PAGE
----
Programming assisted ventilation parameters in daily practice is a challenge, since excessive assist results in diaphragmatic dysfunction due to muscle rest and facilitates trigger failure. On the other hand, excessive respiratory effort causes dyspnea,1 asynchrony and even muscle fatigue and damage,2 with the risk of prolonging the duration of mechanical ventilation (MV).3 It therefore seems advisable to determine muscle effort, and recent reviews address this issue as well as the difficulty of incorporating it to routine monitoring practice in the Intensive Care Unit (ICU).4 At the patient bedside or point of care, respiratory effort is assessed through clinical examination and monitoring of the respiratory signals generated by the respirator. The clinical assessment of respiratory difficulty is based on a series of clinical signs, though observation and quantification are characterized by important inter-observer variability.5 To the best of our knowledge, no clinical studies have compared clinical evaluation with objective measures of respiratory muscle effort. Interpretation of the curves generated onscreen by the respirator depends on the experience of the physician, though even experienced professionals can have difficulties in interpreting such curves.6 The changes which respiratory muscle effort produce in the airway pressure curve in volume assist control ventilation (ACV) and in inspiratory flow in ventilation with pressure support (PS) allow us to deduce the intensity of respiratory effort.7,8 In these cases we are assuming that patient effort modifies the pressure in ACV or PS, and therefore the morphology of the curve with respect to passive or controlled ventilation represented by the calculated respiratory muscle pressure (Pmus).9,10 The incorporation of this signal to the monitoring of patients subjected to mechanical ventilation allows for improved interaction with the respirator,8,11 but little information is available on the capacity to estimate pleural pressure amplitude in assist mode ventilation.12 In this regard, it has been used in ventilation with PS to optimize the assist level, showing good correlation with esophageal pressure (Pes),8 but the concordance between the two signals has not been established, and it is therefore not clear whether they are equivalent in measuring respiratory effort.13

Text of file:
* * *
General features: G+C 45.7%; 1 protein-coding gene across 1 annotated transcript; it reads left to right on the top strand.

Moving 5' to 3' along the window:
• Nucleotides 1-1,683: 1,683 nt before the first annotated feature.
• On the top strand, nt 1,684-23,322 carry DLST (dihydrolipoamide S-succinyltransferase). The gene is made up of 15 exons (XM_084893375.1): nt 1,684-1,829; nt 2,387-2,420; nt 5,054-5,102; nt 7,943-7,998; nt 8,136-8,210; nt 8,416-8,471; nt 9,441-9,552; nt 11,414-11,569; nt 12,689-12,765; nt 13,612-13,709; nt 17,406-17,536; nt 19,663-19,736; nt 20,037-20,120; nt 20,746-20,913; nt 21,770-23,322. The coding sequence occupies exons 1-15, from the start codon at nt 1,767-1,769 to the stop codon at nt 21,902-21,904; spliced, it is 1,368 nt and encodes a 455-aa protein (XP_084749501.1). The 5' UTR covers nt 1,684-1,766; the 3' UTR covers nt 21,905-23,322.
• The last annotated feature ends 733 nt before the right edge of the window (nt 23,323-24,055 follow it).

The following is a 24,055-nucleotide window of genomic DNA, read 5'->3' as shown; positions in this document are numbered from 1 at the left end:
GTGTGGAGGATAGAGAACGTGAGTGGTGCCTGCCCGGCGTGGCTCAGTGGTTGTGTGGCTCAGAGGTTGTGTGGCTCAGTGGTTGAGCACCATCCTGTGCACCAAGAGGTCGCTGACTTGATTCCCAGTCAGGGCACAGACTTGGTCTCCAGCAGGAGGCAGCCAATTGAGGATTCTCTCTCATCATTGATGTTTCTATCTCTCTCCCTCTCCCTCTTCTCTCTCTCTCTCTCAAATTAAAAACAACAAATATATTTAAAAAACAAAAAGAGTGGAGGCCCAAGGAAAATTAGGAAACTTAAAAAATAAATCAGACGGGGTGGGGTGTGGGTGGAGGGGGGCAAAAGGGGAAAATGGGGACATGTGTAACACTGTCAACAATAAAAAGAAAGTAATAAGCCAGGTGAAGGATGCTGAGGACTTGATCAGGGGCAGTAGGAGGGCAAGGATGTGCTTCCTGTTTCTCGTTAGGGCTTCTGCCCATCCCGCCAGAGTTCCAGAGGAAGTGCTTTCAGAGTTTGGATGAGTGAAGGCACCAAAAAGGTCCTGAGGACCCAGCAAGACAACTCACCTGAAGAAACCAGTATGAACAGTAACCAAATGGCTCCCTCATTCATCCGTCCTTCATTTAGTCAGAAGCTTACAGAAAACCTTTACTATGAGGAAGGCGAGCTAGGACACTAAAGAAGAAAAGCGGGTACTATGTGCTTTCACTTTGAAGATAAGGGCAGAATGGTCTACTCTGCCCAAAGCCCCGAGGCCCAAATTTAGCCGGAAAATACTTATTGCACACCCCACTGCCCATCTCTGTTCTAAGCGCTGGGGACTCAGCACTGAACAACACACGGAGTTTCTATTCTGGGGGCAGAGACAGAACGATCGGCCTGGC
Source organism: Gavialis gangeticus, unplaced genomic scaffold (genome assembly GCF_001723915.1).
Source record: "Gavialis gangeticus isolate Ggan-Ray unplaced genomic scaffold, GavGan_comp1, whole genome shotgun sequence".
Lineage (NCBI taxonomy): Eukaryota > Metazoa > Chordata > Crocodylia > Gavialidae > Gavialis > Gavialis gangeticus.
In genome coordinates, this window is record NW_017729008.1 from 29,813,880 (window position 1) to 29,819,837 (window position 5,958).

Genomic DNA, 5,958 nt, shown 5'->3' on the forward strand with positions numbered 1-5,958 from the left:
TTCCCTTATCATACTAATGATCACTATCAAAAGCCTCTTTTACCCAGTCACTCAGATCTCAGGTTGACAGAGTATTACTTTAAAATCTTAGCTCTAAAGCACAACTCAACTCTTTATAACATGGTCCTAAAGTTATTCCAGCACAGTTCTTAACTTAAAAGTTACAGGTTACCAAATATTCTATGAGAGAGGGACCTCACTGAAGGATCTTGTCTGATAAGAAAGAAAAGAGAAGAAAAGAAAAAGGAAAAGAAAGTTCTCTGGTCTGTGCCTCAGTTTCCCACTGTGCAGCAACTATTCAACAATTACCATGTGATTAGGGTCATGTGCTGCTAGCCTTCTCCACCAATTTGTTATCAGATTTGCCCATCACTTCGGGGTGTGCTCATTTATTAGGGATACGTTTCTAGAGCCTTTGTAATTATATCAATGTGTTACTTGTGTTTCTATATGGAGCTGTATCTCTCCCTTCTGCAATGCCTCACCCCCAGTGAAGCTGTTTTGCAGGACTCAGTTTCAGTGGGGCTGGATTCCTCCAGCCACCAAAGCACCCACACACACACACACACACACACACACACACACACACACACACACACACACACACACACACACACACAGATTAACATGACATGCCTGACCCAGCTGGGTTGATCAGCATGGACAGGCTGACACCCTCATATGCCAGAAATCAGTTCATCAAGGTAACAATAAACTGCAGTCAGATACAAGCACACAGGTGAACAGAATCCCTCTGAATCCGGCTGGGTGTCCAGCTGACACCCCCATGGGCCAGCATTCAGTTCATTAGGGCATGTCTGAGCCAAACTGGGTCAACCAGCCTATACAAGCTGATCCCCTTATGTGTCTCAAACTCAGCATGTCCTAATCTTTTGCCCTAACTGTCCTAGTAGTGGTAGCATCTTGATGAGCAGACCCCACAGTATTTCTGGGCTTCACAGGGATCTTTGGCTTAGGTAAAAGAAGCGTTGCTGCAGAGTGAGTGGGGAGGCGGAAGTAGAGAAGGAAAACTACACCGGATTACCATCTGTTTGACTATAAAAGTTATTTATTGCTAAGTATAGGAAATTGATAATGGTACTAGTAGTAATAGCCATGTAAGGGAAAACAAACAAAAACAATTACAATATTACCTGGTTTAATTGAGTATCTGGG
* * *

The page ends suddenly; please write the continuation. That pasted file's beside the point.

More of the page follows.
The present study was carried out to evaluate the concordance between invasive measurement of respiratory effort with the Pes probe and noninvasive measurement based on the curves generated by the respirator.